If you are a frequent traveler, shouldn’t you have some of the perks normally reserved for big corporations? By choosing the right type of hotel and establishing a relationship with the right members of hotel staff, you can arrange the kinds of discounts and special treatment that the big guys get. A good hotel will take notice of valuable customers and make arrangements to better accommodate them during their stays. If you follow these steps, you are well on your way to making it onto a hotel’s VIP list.

Bigger Isn’t Always Better

A large hotel chain is not going to go out of its way to make special arrangements for a single person who only stays there a few nights out of the year. It is about relative size. Your patronage accounts for a small part of a large chain's revenue, so patronize a hotel where your money will make up a larger part of their net income. By choosing to stay in a smaller chain or independently owned hotel, you can stand out as being a bigger client, thus giving you more leverage to work out a deal.

Hotels that are new or are off the beaten path will be more willing to accommodate a frequent traveler. These hotels need to establish themselves, and a happy repeat customer is a great way to do that. There is no marketing tool that is better than positive word-of-mouth reviews.

Put in Some Face Time

The people who work the call centers for hotels do not have the authority to arrange a stay at a discounted price, so actually go to the hotel that you want to stay at and request a meeting with a real person. Ask to speak to the general manager of the hotel. If the GM is not available, then the director of sales or the sales managers are the people to talk to. These people are there to make sure that visitors have enjoyable stays and become repeat customers.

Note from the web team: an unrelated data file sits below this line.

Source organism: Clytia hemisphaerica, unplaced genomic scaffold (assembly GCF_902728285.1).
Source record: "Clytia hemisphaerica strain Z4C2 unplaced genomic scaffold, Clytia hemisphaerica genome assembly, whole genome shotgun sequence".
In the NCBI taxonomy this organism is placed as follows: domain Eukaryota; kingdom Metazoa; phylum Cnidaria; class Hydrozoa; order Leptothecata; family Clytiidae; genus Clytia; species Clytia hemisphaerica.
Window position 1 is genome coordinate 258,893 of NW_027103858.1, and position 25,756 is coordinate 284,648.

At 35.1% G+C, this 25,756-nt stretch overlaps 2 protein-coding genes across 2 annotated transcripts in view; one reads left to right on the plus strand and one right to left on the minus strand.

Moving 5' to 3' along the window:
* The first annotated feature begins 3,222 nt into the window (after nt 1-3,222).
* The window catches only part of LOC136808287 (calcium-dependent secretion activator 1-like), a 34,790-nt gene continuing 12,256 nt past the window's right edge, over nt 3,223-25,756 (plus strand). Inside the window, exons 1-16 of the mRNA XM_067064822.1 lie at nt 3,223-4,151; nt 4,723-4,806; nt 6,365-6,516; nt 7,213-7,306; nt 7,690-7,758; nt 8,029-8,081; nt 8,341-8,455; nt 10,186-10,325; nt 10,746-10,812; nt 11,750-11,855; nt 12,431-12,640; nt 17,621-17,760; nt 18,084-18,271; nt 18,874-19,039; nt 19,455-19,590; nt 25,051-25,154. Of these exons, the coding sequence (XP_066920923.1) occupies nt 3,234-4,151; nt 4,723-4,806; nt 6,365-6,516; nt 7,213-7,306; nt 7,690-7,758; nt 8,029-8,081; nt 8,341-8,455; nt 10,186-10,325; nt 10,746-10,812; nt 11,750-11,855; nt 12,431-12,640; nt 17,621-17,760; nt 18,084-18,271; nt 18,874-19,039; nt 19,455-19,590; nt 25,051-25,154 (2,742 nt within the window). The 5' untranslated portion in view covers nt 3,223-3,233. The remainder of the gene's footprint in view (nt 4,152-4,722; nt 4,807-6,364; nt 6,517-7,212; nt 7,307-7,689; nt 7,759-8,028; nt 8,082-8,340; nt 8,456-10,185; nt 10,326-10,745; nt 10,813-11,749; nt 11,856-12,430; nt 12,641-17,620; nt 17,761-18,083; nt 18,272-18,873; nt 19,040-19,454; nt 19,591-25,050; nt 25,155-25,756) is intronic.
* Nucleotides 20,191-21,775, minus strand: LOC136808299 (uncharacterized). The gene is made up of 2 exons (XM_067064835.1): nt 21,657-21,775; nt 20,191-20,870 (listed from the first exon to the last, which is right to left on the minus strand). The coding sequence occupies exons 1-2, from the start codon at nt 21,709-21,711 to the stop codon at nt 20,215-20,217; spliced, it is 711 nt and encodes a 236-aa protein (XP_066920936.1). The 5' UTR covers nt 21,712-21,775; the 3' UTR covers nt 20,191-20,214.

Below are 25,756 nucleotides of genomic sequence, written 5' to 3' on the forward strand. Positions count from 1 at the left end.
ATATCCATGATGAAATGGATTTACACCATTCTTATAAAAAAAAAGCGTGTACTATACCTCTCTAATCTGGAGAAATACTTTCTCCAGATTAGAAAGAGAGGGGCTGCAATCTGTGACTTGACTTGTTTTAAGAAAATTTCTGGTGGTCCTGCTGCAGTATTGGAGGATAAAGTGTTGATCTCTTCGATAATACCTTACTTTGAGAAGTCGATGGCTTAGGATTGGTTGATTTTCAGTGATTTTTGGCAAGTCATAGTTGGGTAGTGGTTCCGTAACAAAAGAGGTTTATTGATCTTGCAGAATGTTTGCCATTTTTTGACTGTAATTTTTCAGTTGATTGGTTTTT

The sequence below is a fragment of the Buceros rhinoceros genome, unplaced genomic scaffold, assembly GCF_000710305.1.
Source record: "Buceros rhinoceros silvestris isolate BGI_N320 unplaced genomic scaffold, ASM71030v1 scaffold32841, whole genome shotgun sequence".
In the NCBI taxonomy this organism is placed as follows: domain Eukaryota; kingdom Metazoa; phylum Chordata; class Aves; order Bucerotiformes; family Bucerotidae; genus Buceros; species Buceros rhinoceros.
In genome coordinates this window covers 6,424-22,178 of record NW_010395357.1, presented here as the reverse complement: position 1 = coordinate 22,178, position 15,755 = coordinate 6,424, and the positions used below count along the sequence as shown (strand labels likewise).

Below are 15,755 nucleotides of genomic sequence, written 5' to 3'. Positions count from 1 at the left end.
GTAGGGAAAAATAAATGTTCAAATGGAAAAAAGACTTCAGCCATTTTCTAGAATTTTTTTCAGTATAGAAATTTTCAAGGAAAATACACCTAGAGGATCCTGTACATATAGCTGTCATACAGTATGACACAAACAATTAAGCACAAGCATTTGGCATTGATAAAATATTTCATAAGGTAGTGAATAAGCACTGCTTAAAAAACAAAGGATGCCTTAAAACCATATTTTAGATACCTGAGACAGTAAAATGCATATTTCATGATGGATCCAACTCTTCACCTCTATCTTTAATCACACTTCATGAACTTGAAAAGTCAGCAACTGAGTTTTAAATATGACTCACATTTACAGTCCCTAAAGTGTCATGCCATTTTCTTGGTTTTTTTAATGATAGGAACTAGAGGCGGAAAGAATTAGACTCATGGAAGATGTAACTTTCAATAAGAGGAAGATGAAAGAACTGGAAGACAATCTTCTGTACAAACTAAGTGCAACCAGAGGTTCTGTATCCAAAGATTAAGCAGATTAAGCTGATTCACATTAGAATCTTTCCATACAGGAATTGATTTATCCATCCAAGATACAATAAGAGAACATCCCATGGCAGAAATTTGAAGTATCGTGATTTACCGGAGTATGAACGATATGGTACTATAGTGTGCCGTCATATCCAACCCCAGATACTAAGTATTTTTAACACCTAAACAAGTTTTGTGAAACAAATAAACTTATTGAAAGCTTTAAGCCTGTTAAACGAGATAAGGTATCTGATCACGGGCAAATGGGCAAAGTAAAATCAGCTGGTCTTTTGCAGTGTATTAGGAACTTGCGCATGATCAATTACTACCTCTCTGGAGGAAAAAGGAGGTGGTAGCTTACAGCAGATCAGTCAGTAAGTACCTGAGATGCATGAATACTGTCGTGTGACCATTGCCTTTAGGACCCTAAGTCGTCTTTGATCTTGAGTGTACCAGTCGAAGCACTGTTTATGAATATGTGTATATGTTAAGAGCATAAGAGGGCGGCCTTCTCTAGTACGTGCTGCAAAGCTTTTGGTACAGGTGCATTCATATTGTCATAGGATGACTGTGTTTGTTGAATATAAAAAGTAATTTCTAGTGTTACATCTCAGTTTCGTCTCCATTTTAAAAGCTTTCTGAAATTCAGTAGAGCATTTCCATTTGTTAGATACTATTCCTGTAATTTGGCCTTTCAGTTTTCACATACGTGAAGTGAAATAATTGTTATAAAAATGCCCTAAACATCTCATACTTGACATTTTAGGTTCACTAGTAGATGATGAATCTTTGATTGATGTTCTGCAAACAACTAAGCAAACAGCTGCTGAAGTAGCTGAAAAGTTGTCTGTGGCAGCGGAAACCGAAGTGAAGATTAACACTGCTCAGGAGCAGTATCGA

Explain to them that you like the hotel and intend to be a lifetime customer. A happy customer is much more likely to get special treatment than an irate, troublesome one. Hotels make their money by booking rooms. If a small hotel can land a repeat customer, even at a lower nightly rate, then you are both benefiting.

Ask for What You Want

Be straightforward about what you want. Tell them that you would like to get a specific room at a specific rate. If they are genuinely interested in keeping you as a client, then they will work with you toward a mutually beneficial arrangement. Don’t ask for a special rate or about club memberships. These are seldom ever worth the extra money associated with them. Saving money on every night and every visit is more valuable than racking up points. You are already earning points by using your credit card, and seldom are points as valuable as cash-in-hand savings.

Be a Good Guest

Remember when you were young and your parents would tell you be a good guest? Well, the same applies to your stay at a hotel. Be polite to the staff and acknowledge their efforts to make your stay an enjoyable one. “Please,” “thank you,” and a well-deserved tip will go a long way in establishing yourself with the staff and ensuring a good stay with each and every trip.